Hey, I’m a MSW student in TX. I’ve been reading your blog and others’ responses and I would like to intern and/or work in London. In order to intern, I have to do the leg-work per the field adviser. But this is a dream I’ve had since I’ve started to program. I need some guidance and any help given will be greatly appreciated. Thank you.

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    • TG Consultancy

      March 25, 2014 at 11:23 am

      If you are thinking about finishing your degree requirements here, I think your first port of call should be your advisor to find out if they have a reciprocal arrangement with a university here. If they do then this should be easy; if not I am not sure what you could do because the education system here is different and I don’t know what you would do in order to meet your credit requirements. Personally, I would recommend finishing your degree, get at least a years experience in the area of Social Work in which you would like to work (clinical, children and families, etc.) in TX then looking for a job here. In order to get work here I suggest having some post Masters work there. Have a look here https://survivinginsocialwork.wordpress.com/looking-to-come-over-start-here/

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  6. Debra Thompson

    March 30, 2014 at 3:36 am

    How are you able to earn the requisite CEUs (40 over 2 years) to maintain your licensure? I am talking to a recruiter about relocating to London to work in child protection. I have my LCSW-C. As excited as I am to embrace this opportunity, I am worried about several things including maintaining licensure, earning CEUs, caseloads, true cost of living, and what constitutes a living wage in London. Any information you provide will be greatly appreciated.

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    • TG Consultancy

      March 30, 2014 at 8:00 am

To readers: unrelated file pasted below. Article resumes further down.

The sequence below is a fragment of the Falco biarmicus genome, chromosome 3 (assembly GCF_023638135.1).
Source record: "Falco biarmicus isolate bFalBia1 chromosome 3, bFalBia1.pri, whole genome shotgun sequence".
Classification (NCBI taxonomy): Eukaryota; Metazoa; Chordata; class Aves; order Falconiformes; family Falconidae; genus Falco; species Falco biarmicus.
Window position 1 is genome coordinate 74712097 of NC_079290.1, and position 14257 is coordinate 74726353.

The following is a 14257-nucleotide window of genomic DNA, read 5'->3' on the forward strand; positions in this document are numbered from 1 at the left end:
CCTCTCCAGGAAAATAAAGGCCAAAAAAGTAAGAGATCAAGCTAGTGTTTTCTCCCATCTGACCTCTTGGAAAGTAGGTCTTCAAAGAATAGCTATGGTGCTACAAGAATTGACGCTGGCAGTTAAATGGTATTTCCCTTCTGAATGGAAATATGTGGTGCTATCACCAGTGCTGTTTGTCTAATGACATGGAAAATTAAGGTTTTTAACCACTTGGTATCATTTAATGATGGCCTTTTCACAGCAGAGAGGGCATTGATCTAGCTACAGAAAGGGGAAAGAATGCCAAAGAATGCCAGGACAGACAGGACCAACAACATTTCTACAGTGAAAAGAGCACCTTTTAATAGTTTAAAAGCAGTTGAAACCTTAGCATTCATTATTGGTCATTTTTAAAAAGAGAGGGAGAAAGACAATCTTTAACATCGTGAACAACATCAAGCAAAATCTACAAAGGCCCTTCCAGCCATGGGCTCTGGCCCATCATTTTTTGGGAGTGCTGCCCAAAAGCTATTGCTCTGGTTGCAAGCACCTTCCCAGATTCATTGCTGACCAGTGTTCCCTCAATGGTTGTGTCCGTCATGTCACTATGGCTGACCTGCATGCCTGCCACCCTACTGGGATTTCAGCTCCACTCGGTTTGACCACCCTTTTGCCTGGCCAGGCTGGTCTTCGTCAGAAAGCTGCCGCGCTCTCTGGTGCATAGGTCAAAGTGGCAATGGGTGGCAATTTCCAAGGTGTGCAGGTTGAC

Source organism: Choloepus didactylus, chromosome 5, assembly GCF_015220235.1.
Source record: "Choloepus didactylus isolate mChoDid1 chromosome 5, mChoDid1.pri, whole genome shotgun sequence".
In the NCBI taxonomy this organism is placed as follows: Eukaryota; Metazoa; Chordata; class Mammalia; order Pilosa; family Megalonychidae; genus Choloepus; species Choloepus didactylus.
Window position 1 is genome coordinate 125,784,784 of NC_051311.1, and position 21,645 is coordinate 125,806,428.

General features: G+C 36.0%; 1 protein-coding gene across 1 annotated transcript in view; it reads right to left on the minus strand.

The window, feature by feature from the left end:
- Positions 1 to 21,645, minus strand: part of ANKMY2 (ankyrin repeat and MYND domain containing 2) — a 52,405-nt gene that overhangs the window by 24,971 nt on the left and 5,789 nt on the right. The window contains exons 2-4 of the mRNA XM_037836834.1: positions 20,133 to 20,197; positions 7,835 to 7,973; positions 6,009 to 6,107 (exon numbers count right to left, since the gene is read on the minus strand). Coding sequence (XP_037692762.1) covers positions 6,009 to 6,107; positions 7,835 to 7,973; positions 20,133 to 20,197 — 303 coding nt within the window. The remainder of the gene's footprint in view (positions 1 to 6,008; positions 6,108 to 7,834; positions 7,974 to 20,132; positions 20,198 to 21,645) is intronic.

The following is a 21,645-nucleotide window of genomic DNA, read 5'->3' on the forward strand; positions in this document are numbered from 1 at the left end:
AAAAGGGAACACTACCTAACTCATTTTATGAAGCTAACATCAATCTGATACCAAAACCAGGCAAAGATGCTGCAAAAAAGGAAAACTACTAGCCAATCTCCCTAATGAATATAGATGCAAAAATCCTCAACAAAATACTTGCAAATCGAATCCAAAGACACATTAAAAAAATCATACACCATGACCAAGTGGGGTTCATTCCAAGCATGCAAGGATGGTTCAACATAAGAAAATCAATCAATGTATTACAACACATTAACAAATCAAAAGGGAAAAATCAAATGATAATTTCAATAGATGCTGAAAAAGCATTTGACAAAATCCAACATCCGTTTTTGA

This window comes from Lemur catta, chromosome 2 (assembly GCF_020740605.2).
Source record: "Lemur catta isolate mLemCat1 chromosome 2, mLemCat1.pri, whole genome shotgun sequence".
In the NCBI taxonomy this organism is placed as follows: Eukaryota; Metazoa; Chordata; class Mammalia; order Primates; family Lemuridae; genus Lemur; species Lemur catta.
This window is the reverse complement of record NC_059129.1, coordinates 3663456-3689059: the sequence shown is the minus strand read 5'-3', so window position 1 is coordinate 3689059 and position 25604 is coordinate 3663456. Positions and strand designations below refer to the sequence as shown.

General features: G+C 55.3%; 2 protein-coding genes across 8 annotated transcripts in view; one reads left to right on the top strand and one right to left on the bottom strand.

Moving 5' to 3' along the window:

I only have an LMSW and have renewed a few times since being here without any issue. You can take conitnuing ed courses while you’re here – as a matter of fact you have to in order to remain registered with the HCPC and practice Social Work. However, you’d be taking a couple of steps back. There is nothing clinical about chil protection work and it is done from your basic casework model. They are trying to change things but you’re still way over qualified for the work. It has been my experience – and that of others I know – that you are discouraged from using your clinical knowledge and experience as a child protection worker. The caseloads are still high and in some areas barely manageable if at all (I would google child protection Social Work in London and read some of the literature). Cost of living isn’t too bad depending on the area you’d like to live in. You may also want to ask about key worker housing and if you can get into a complex because as a “key worker” you’d pay below market value in rent. Social Workers make a decent living. But make sure you are getting paid in line with your experience. I would say 36K is minimum but I would be asking for at least 38K for 4+ years of Social Work experience. I would look into the cost of rent in the area around the Local authority you’d be working for as well as anything in the surrounding areas. You can google a map of London boroughs. The cost of food is relatively cheap (with Sainsbury’s and Waitrose being the higher end supermarkets, but even there you can make it work). Tesco, ASDA and Morrisons tend to be cheaper than the other to but only in terms of price, quality seems to be standard. I would have a think about if you want to continue in clinical social work. If the answer is yes, I would think twice about child protection work. On the other hand, check to see what your contractual requirement is. When I came over we only had to do 6 months and then we could move on. If that’s the case it might be worth it just to get here. Once you are here you can apply to other places that provide counselling and therapy and as long as they are willing to sponsor you, you can move back into the clinical work. If you’re happy to leave clinical Social Work then I would prepare for a bit of a bumpy ride. If can be hard managing the high caseloads and the way they work while getting used to a framework that is new to you. It’s not impossible. Just be mindful at present they have quite a high turnover – which isn’t unlike the states to be fair. Other than the personal considerations I would think about these things as well https://survivinginsocialwork.wordpress.com/looking-to-come-over-start-here/